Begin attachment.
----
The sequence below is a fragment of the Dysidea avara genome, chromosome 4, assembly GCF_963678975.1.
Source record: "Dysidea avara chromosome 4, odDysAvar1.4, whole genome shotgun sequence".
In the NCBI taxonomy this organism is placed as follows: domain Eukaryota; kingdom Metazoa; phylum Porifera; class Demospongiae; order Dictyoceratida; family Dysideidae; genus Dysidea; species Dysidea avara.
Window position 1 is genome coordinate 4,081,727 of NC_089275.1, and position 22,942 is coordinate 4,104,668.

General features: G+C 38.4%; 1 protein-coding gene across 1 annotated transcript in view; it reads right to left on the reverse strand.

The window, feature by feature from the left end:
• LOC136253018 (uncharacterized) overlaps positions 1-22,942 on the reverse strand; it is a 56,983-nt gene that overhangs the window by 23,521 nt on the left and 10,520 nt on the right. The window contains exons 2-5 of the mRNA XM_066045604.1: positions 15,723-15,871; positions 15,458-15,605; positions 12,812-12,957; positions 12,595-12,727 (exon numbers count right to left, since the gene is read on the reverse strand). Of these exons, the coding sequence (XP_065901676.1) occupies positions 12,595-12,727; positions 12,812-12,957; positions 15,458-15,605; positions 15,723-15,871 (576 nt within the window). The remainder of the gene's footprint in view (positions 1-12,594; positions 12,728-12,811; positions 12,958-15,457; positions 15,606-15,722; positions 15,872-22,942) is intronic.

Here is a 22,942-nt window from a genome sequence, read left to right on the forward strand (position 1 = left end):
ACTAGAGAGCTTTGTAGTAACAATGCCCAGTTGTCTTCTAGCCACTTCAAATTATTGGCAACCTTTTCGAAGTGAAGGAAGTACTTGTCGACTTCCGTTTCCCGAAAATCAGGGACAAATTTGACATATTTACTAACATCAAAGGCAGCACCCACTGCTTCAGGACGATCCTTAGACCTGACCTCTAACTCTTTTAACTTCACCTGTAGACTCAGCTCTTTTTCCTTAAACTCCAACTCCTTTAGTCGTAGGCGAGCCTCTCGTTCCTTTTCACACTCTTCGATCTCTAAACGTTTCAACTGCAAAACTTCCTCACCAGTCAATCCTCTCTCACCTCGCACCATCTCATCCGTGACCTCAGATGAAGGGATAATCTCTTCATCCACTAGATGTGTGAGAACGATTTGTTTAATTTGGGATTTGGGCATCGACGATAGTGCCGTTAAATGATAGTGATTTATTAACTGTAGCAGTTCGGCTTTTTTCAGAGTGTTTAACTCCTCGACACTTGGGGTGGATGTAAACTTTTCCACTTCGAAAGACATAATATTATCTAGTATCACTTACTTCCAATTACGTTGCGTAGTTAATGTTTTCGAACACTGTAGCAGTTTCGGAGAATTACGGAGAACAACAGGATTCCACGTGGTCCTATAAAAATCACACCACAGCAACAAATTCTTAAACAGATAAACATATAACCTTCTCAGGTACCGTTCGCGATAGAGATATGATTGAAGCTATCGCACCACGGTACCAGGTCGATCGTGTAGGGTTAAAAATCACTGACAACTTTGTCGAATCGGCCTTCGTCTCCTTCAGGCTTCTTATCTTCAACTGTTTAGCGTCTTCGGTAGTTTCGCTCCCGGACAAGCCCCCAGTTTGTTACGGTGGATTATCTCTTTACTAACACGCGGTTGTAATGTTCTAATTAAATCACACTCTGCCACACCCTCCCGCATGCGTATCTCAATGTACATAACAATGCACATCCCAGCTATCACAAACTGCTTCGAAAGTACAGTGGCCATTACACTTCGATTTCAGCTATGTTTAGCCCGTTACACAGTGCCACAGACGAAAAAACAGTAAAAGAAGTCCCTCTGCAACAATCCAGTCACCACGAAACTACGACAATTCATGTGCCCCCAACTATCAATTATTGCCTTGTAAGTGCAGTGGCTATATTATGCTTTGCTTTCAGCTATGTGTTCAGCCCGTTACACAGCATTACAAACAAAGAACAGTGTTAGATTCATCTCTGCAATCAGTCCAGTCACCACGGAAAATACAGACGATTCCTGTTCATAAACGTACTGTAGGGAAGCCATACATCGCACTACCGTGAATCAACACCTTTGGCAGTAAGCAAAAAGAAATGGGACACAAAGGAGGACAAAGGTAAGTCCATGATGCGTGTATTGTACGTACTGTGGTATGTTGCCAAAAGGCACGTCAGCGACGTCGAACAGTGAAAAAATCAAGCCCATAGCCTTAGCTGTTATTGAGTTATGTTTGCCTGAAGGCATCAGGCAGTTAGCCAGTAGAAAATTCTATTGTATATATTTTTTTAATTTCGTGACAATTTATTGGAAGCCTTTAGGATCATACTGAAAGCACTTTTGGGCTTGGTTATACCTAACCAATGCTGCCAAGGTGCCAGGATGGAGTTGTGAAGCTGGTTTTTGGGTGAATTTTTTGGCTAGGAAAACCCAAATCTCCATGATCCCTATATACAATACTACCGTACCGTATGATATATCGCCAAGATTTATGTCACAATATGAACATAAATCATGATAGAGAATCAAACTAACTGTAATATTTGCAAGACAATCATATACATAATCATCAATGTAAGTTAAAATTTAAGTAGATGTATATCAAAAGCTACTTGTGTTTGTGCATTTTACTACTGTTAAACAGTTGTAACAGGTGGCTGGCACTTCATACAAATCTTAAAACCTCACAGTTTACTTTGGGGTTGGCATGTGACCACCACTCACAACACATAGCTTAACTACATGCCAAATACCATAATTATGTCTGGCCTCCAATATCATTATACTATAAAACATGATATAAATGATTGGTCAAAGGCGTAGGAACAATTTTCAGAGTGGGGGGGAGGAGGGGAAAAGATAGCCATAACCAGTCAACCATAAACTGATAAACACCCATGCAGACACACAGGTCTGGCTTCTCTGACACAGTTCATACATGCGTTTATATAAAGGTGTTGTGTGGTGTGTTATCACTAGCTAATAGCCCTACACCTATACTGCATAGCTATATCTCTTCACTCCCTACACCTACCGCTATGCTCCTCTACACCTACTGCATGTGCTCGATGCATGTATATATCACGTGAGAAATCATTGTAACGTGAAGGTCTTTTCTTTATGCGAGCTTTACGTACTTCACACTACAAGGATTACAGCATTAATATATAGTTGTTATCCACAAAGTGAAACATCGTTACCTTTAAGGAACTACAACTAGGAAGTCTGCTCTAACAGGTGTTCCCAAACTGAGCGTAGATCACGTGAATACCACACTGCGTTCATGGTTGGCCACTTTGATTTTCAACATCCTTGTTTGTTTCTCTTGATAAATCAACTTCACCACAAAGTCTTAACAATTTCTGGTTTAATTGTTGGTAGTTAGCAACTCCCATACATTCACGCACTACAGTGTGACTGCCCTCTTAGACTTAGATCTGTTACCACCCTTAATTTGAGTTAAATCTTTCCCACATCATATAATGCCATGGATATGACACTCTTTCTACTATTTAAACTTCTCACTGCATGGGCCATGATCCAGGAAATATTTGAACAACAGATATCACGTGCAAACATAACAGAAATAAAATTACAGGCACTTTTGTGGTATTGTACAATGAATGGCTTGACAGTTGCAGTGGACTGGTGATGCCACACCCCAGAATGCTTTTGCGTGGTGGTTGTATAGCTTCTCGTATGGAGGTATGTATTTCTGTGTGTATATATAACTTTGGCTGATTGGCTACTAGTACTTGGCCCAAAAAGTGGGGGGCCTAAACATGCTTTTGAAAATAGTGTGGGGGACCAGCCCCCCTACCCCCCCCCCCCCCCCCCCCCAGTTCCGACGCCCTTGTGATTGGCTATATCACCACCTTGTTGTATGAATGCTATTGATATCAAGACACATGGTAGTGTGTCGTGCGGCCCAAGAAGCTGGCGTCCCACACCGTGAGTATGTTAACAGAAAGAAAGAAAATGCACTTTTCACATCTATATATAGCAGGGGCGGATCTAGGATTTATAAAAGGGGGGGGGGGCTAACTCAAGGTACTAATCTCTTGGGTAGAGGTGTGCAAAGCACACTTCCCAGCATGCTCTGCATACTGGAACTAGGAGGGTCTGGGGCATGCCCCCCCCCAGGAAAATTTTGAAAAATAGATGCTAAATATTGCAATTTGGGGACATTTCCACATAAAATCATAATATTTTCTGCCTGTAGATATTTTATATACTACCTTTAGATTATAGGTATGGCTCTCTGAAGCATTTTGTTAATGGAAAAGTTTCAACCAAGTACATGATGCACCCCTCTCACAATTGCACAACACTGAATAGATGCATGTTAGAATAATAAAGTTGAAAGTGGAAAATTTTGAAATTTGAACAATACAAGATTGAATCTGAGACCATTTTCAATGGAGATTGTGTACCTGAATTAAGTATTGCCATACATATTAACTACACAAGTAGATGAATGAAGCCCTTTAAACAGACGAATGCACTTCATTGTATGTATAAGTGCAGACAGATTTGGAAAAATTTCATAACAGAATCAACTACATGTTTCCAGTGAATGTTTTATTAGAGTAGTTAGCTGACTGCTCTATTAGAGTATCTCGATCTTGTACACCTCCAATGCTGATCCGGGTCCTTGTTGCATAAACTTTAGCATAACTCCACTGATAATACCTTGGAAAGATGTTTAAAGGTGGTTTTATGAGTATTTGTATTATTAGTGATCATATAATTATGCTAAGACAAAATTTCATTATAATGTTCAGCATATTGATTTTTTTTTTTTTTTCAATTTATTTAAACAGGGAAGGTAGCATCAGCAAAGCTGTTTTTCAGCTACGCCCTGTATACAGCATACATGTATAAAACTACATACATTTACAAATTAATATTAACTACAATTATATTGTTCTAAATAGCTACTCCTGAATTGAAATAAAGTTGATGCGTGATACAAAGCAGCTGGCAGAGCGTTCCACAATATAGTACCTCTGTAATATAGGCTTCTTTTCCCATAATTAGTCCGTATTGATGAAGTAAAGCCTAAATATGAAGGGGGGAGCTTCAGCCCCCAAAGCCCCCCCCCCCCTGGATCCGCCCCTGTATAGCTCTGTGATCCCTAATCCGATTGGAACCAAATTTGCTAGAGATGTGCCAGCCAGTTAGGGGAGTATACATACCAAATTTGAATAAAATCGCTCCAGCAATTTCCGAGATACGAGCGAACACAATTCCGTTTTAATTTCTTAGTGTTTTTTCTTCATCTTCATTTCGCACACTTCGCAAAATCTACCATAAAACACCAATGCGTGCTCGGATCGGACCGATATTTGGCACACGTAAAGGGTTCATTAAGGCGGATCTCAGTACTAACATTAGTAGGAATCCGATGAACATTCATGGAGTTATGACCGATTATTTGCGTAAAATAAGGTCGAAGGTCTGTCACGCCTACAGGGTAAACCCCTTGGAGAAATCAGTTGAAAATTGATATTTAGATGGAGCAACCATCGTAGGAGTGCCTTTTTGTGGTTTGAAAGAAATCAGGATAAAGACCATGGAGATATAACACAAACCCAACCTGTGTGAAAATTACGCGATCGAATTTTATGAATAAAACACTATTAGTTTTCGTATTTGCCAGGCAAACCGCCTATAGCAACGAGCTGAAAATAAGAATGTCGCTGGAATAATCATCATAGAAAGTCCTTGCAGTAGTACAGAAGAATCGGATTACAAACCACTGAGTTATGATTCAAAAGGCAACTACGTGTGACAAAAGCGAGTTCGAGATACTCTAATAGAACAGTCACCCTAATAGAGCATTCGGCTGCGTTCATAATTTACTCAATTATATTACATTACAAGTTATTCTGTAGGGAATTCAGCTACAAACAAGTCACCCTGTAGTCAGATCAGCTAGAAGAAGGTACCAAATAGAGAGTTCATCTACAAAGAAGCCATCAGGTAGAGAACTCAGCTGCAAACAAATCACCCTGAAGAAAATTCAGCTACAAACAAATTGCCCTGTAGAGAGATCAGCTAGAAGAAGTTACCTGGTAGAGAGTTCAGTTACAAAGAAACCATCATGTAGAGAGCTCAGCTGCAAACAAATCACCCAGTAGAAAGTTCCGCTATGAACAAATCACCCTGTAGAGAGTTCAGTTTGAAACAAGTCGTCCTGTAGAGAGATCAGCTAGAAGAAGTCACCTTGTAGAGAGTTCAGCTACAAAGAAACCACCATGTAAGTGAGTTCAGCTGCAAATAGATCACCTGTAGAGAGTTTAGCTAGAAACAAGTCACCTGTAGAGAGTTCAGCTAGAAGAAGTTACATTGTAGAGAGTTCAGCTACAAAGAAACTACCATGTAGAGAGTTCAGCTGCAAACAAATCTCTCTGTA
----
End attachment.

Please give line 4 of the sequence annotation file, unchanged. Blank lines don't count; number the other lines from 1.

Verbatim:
Window position 1 is genome coordinate 4,081,727 of NC_089275.1, and position 22,942 is coordinate 4,104,668.